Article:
The Prion Universe: Omari Ahn

Creative Director  Michael Pirovano / Year 2019 / Art Director  Pierre Demet

Project  The Prion Universe / Company  Canon Fodder / Subject(s)  Character Art

Artist: Pierre Demet

The Prion Universe Omari Ahn

“The FDIC wanted litigation wherever they could get it; half the time, even where they couldn’t,” he groans. “The public wanted heads to roll and we made perfect targets.” Western had a clean public shell; no run-ins with the SEC—they were squeaky clean. As the recession raged on, it became clear that “clean” didn’t cut it. “People were investigated, detained even, based on what? The suspicion of malfeasance? Yet we saw banks engaging in improper, verging on illegal activity walk away scot-free.”

This is a Header

This federal fishing expedition left David with a lingering paranoia; the fear that an army of pencil pushers sporting black suits and earpieces might come knocking at his door to have their Mission Impossible moment at his expense.

“Ten years ago, boards played a generic role in addressing risk,” David explains. “Our obligations were unspecific. It wasn’t afforded the level of scrutiny you see today.” SEC regulatory overhauls placed new emphasis on risk analysis and disclosure in the aftermath of the Great Recession, but hindsight is 20/20.

The early fallout of the housing market crash saw Western hemorrhaging $6 million on a quarterly basis as its directors raced to find a tourniquet for their bleeding capital account. Writing off the massive debt from delinquent mortgage loans marked David’s board as an easy scapegoat for regulators who, through some blend of broken trust and the desire to redirect public outrage, proceeded to make their lives a living hell.

"Oh, hey, look! A style for block quotes! This one is on the right side of the text. We should make one for the left side too!"

The early fallout of the housing market crash saw Western hemorrhaging $6 million on a quarterly basis as its directors raced to find a tourniquet for their bleeding capital account. Writing off the massive debt from delinquent mortgage loans marked David’s board as an easy scapegoat for regulators who, through some blend of broken trust and the desire to redirect public outrage, proceeded to make their lives a living hell.

The early fallout of the housing market crash saw Western hemorrhaging $6 million on a quarterly basis as its directors raced to find a tourniquet for their bleeding capital account. Writing off the massive debt from delinquent mortgage loans marked David’s board as an easy scapegoat for regulators who, through some blend of broken trust and the desire to redirect public outrage, proceeded to make their lives a living hell.

“Ten years ago, boards played a generic role in addressing risk,” David explains. “Our obligations were unspecific. It wasn’t afforded the level of scrutiny you see today.” SEC regulatory overhauls placed new emphasis on risk analysis and disclosure in the aftermath of the Great Recession, but hindsight is 20/20.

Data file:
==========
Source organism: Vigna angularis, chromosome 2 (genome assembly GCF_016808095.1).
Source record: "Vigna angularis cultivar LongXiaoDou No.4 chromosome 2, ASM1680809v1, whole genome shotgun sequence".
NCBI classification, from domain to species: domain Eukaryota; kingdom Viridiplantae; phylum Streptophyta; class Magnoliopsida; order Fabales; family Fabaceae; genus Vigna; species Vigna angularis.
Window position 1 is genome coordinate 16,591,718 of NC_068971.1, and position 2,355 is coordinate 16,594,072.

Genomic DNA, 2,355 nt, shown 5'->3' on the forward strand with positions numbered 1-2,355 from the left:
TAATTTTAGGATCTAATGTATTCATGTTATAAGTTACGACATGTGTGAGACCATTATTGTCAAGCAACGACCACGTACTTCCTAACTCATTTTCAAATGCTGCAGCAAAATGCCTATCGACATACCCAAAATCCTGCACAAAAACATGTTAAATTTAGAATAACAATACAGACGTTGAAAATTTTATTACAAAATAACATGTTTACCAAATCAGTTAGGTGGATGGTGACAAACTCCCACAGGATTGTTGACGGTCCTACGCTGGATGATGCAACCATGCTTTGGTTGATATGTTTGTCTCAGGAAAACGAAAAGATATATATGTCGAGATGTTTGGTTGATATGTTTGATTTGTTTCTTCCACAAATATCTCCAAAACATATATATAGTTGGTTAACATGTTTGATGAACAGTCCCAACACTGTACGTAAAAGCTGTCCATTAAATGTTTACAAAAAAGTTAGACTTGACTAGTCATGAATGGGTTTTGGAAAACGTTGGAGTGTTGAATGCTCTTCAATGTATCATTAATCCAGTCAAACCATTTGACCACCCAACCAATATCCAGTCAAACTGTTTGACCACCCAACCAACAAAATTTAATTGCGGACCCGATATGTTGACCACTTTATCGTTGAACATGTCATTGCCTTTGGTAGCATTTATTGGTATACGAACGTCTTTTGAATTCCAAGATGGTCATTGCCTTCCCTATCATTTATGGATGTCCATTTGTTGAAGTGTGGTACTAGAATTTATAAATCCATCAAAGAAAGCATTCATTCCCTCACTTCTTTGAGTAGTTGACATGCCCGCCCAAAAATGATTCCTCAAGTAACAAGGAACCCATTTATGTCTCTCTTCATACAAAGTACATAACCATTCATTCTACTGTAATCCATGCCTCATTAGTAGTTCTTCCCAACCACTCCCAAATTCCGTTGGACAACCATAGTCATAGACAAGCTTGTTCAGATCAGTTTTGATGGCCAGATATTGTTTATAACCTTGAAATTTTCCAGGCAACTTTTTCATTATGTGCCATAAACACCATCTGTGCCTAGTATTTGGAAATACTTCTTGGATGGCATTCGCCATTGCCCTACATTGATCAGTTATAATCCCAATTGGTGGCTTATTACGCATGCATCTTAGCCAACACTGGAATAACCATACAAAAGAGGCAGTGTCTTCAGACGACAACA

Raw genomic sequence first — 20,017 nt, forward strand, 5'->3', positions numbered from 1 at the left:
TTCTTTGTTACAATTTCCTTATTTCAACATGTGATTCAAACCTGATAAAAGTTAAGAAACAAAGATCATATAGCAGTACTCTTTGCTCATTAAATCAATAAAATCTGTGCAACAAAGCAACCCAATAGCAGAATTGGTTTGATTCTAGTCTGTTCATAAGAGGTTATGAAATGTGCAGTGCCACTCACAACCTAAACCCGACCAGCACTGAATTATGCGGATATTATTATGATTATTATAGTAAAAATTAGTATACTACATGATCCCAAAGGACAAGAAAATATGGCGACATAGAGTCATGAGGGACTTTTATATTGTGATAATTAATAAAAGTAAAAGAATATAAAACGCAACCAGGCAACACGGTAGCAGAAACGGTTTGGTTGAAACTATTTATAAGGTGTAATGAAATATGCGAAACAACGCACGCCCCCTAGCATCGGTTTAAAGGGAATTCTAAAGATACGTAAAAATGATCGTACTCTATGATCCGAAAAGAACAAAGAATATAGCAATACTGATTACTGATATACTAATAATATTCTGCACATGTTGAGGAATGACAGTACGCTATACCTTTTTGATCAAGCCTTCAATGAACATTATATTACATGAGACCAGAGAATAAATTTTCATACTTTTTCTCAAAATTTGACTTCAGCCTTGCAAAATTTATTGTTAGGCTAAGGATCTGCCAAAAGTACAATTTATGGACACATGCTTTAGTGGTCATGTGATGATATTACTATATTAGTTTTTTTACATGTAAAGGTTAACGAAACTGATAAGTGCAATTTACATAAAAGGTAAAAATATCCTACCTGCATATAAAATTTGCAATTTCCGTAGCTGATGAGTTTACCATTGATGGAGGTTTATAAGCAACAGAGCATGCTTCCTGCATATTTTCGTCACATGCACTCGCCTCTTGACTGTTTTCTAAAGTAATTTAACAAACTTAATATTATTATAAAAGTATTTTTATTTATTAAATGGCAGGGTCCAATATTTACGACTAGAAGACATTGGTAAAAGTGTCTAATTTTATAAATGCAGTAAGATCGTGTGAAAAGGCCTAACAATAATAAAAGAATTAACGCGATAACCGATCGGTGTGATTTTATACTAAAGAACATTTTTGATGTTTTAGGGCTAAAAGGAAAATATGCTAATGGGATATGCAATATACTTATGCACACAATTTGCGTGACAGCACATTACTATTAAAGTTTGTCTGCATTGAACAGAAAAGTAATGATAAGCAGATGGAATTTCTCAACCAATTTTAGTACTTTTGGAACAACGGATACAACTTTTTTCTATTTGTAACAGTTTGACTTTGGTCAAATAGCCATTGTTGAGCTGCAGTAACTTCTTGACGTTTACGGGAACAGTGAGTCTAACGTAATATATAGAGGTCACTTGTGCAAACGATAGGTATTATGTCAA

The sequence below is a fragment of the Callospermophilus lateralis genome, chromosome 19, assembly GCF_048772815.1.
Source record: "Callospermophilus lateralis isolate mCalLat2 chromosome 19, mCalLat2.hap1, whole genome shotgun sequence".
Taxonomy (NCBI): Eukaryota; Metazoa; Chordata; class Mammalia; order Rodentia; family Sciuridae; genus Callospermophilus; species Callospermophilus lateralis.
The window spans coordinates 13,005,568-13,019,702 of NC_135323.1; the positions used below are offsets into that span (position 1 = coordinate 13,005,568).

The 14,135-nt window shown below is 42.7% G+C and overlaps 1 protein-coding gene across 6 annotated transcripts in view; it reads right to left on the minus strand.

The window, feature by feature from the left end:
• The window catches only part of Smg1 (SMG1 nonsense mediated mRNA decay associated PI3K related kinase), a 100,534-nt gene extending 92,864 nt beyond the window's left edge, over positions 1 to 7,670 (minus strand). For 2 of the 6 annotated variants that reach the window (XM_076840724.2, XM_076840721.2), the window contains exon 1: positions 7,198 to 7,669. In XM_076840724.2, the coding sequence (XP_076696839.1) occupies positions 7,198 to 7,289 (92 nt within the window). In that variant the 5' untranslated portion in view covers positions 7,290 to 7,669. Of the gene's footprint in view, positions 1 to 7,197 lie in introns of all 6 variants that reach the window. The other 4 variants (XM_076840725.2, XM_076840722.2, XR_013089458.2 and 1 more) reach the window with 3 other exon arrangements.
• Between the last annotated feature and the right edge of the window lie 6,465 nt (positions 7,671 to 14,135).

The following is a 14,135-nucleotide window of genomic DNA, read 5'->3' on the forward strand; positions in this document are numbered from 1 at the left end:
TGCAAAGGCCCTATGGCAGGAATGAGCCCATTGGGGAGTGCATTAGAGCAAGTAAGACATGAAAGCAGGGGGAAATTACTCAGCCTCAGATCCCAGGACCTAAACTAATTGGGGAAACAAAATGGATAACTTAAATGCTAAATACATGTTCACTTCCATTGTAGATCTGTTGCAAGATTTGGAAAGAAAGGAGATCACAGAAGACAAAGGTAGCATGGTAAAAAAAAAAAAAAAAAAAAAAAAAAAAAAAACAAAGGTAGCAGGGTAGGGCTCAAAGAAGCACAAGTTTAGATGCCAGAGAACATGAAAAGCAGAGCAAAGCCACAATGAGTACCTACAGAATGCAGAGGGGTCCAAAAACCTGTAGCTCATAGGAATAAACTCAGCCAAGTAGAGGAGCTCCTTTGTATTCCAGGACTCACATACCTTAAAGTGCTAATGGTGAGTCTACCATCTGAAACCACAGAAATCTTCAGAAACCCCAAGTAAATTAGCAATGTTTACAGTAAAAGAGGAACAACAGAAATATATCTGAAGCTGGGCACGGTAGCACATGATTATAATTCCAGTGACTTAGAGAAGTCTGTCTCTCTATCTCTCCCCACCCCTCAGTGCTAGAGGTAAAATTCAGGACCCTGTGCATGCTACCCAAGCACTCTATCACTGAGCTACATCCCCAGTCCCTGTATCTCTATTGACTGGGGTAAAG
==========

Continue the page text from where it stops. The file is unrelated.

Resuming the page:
The early fallout of the housing market crash saw Western hemorrhaging $6 million on a quarterly basis as its directors raced to find a tourniquet for their bleeding capital account. Writing off the massive debt from delinquent mortgage loans marked David’s board as an easy scapegoat for regulators who, through some blend of broken trust and the desire to redirect public outrage, proceeded to make their lives a living hell.

"Oh, hey, look! A style for block quotes! This one is on the left side of the text. We should make one for the right side too!"

The early fallout of the housing market crash saw Western hemorrhaging $6 million on a quarterly basis as its directors raced to find a tourniquet for their bleeding capital account. Writing off the massive debt from delinquent mortgage loans marked David’s board as an easy scapegoat for regulators who, through some blend of broken trust and the desire to redirect public outrage, proceeded to make their lives a living hell.

"Always nice to have options. This style is on the left."

The early fallout of the housing market crash saw Western hemorrhaging $6 million on a quarterly basis as its directors raced to find a tourniquet for their bleeding capital account. Writing off the massive debt from delinquent mortgage loans marked David’s board as an easy scapegoat for regulators who, through some blend of broken trust and the desire to redirect public outrage, proceeded to make their lives a living hell.

"Always nice to have options. This style is on the right."

The early fallout of the housing market crash saw Western hemorrhaging $6 million on a quarterly basis as its directors raced to find a tourniquet for their bleeding capital account. Writing off the massive debt from delinquent mortgage loans marked David’s board as an easy scapegoat for regulators who, through some blend of broken trust and the desire to redirect public outrage, proceeded to make their lives a living hell.

This is a caption. In the wild. Minding its own business.

The early fallout of the housing market crash saw Western hemorrhaging $6 million on a quarterly basis as its directors raced to find a tourniquet for their bleeding capital account. Writing off the massive debt from delinquent mortgage loans marked David’s board as an easy scapegoat for regulators who, through some blend of broken trust and the desire to redirect public outrage, proceeded to make their lives a living hell.